7 Kapaa 10,505 6.4% $497,700
8 Wailea 5,602 5.9% $936,400
9 Wailua Homesteads 6,212 5.6% $601,200
10 Hilo 45,703 6.2% $305,900
11 Lahaina 13,223 5.1% $609,800
12 Wahiawa 17,555 4.9% $526,800
13 Kihei 22,220 5.8% $527,500
14 Waipio Acres 5,432 8.1% $384,700
15 Waipahu 41,715 4.8% $573,300
16 Kahului 30,706 5.2% $539,700
17 Ewa Beach 15,047 4.5% $474,200
18 Wailuku 16,995 7.0% $480,700
19 Holualoa 8,732 5.7% $508,500
20 Waimanalo 6,578 3.0% $586,400
21 Kalaoa 11,107 5.0% $501,000
22 Hanamaulu 5,386 2.4% $435,500
23 Kula 7,520 4.0% $858,200
24 Kalaheo 5,416 4.7% $672,600
25 Urban Honolulu 350,788 3.9% $628,300
26 Ewa Villages 8,087 3.3% $495,200
27 Lihue 7,064 3.3% $546,300
28 Kapolei 21,086 5.5% $490,600
29 Makakilo 20,615 6.0% $577,400
30 Makawao 6,832 2.8% $572,300
31 Laie 6,168 5.8% $662,100
32 Royal Kunia 14,396 3.9% $596,100
33 Pukalani 8,340 3.2% $620,300
34 Halawa 14,335 3.5% $671,400
35 Ahuimanu 8,085 4.1% $630,200
36 Ocean Pointe 13,579 4.2% $613,200
37 Kaneohe 34,123 4.0% $697,000
38 Waimalu 13,158 3.3% $396,900
39 Waipio 11,607 2.7% $526,100
40 Aiea 9,332 3.4% $756,200
41 East Honolulu 47,868 2.3% $888,400
42 Ewa Gentry 24,181 2.6% $510,700
43 Waikele 7,446 2.8% $478,100
44 Mililani Mauka 20,393 1.8% $641,900

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19 thoughts on “These Are The 10 Worst Places To Live In Hawaii For 2019

  1. I can’t believe how much I love this article. I didn’t even have to read it. It’s all true, but I would go even farther.

    I try not to speak in extremes very often as I don’t find very many opinions I can get behind whole-heartedly. But, Hawai’i as a whole is definitely the very worst place to live or visit; I mean, just don’t even look at pictures of this horrible place online, (blech!), and that is never going to change. You can take that to the bank when you return to the place from whence you came.

    Aloha nō!

  2. That is a very “haole” perspective of looking at our beautiful home. The best advice ever given about Hawaii was by Anthony Bourdaine when he told all who watched his show, “stay away from Hawaii, don’t come here” and I totally agree. Don’t come from your castle and convenience on the mainland and expect the same on an island far away from many of the resources you’re used to. Don’t complain, just go back where you came from. Aloha

  3. An interesting list. I live in one of these places, its comfortable and feels totally safe (except for the imported homeless people from the mainland harassing kids where to score weed) and have lived in a place that is on the BEST list that didn’t feel safe at all. Hawaii is a paradoxical place that is a total mystery to mainlanders- Our standards for good bad places to live would leave any mainlander scratching their heads. But that was a fun read.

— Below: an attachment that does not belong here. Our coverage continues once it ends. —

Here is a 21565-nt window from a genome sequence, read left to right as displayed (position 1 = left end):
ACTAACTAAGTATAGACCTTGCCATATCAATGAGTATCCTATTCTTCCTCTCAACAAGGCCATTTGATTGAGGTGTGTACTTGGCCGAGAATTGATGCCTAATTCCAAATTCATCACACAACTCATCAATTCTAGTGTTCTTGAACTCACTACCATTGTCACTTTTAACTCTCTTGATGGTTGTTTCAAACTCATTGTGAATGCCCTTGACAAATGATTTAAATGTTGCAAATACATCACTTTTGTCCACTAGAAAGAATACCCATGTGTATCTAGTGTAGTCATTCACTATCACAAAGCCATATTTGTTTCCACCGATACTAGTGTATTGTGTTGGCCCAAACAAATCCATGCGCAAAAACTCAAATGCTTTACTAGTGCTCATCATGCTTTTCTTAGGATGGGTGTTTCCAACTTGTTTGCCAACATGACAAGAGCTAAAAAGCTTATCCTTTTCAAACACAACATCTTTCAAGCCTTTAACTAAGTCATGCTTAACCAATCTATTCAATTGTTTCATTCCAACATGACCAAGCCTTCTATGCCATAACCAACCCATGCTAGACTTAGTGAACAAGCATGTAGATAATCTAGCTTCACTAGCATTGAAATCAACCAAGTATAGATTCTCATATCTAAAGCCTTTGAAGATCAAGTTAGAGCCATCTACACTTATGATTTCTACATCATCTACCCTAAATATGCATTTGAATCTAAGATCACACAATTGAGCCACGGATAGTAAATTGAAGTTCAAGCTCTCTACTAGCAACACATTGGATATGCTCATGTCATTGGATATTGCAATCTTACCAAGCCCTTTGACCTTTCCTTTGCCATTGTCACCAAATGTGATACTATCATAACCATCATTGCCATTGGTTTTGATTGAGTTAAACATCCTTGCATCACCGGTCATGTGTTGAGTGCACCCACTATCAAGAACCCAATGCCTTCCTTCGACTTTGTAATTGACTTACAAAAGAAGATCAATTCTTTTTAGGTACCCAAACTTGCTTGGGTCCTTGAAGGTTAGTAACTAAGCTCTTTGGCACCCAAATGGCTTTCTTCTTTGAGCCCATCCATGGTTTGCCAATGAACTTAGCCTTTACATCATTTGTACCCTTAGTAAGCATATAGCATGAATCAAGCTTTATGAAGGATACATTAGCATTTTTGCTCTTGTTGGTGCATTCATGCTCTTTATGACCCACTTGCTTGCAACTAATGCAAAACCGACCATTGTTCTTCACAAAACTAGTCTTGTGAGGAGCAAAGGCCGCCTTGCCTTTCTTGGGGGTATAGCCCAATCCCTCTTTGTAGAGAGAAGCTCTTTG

4. I used to live in Wahiawa (and yes I have native Hawaiian blood), it was pretty seedy out there. It reminded me of some more rundown mainland cities in a way because of how paved over a lot of it was Meth was a problem for sure. I did see drug addicted hookers. A lot of wannabe gangsters were around but they always respected me and my ways.

    If you were a white military man you probably didn’t exactly love it. Enlisted men would walk over from base to the McDonalds and would have to cross the bridge back and forth. Occasionally kids would hang out there and kick/snatch the food bags from their hands. If the enlisted guy made a fuss about it, some big dudes would emerge to make sure they kept on going.

    A couple weeks after I moved back to the Kapahulu area one of my neighbors was shot and killed because he tried to intervene in a domestic argument outside of our old apartment building.

    I can’t say I missed much about living in Wahiawa.

  5. This whole article is full of crap. I live half of the time in So Cal and the other half in north Hilo and spend a lot of time on Maui. I have always believed that Hawaii is a place where if you give respect you get respect. If you don’t then you will have problem like anywhere else. Hawaii is a beautiful place with mostly wonderful people. It’s so funny how most of the comments show that folks want you to go back from where you came. LOL. They know that the problems on Hawaii came from somewhere else.

  6. Too bad you can’t “grammar check” your header before you post an article. Maybe you could strengthen your credibility.

  7. Yada yada yada .. Do not come at all .. The problems come from those who come and try to change things!! Attitude adjustment .. Hawai’i is a Kingdom! Mainland attitudes should stay on the mainland! Inaccuracies abound! Waihee / Waiehu are mostly Hawaiian Homelands … Properties occupied by Hawaiians! Hawaiian Paradise Park, Hawaiian Beaches / Hawaiian Shores are subdivisions with each having one small store close by. Perceptions are a strange thing! You are obviously on the outside looking in ! Hawai’i is much like a third world country and we like it that way! BTW folks should not try to purchase land here as ALL titles are clouded and in the near future many will come to know Hawai’i was never a part of the USA! It is under military occupation .. Regime change coming soon! Aloha Aina !!!!

    1. Why so many native Hawaiians in the US military? This seems a dishonorable thing to do and disrespectful to Hawaiian ancestors. Am I wrong?

  8. Definitely on the outside looking in. I’ve lived it what some would call the ghetto on the mainland. I currently live in Makaha and love it here. I drive through Nanakuli everyday on my way home. The worst part about living here is the traffic. Is there crime, well that’s a stupid question, where there are people there is crime. If you come here respecting the locals you won’t have much problems. One silly fact you overlooked, poor people don’t steel from poor people, they would rather head to the rich communities for the nice stuff. I feel safe in Makaha been here for many years with my family and we love it. You can still find plenty of Aloha from most people in Hawaii, don’t judge people and live life with Love and Aloha and you will find it is usually returned.